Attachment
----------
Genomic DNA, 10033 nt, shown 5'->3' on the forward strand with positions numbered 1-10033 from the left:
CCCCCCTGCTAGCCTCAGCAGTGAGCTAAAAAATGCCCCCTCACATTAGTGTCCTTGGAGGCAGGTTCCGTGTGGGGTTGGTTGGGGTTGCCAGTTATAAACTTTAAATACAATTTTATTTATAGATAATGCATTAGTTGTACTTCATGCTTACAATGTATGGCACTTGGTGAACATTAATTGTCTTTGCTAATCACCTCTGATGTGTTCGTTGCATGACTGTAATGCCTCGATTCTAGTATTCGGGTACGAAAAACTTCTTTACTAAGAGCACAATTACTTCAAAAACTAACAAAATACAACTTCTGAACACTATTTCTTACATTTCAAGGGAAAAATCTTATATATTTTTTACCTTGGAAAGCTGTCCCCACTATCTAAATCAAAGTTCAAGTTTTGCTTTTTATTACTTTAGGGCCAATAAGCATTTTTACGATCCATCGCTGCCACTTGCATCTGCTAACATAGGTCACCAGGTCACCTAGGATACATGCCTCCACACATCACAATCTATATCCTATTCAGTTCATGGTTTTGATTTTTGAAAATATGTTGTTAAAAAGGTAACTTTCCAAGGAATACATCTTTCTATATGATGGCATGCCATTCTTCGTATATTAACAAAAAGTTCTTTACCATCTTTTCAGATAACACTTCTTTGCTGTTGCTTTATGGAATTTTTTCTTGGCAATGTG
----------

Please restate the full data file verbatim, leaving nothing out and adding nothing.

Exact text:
Genomic DNA, 10033 nt, shown 5'->3' on the forward strand with positions numbered 1-10033 from the left:
CCCCCCTGCTAGCCTCAGCAGTGAGCTAAAAAATGCCCCCTCACATTAGTGTCCTTGGAGGCAGGTTCCGTGTGGGGTTGGTTGGGGTTGCCAGTTATAAACTTTAAATACAATTTTATTTATAGATAATGCATTAGTTGTACTTCATGCTTACAATGTATGGCACTTGGTGAACATTAATTGTCTTTGCTAATCACCTCTGATGTGTTCGTTGCATGACTGTAATGCCTCGATTCTAGTATTCGGGTACGAAAAACTTCTTTACTAAGAGCACAATTACTTCAAAAACTAACAAAATACAACTTCTGAACACTATTTCTTACATTTCAAGGGAAAAATCTTATATATTTTTTACCTTGGAAAGCTGTCCCCACTATCTAAATCAAAGTTCAAGTTTTGCTTTTTATTACTTTAGGGCCAATAAGCATTTTTACGATCCATCGCTGCCACTTGCATCTGCTAACATAGGTCACCAGGTCACCTAGGATACATGCCTCCACACATCACAATCTATATCCTATTCAGTTCATGGTTTTGATTTTTGAAAATATGTTGTTAAAAAGGTAACTTTCCAAGGAATACATCTTTCTATATGATGGCATGCCATTCTTCGTATATTAACAAAAAGTTCTTTACCATCTTTTCAGATAACACTTCTTTGCTGTTGCTTTATGGAATTTTTTCTTGGCAATGTG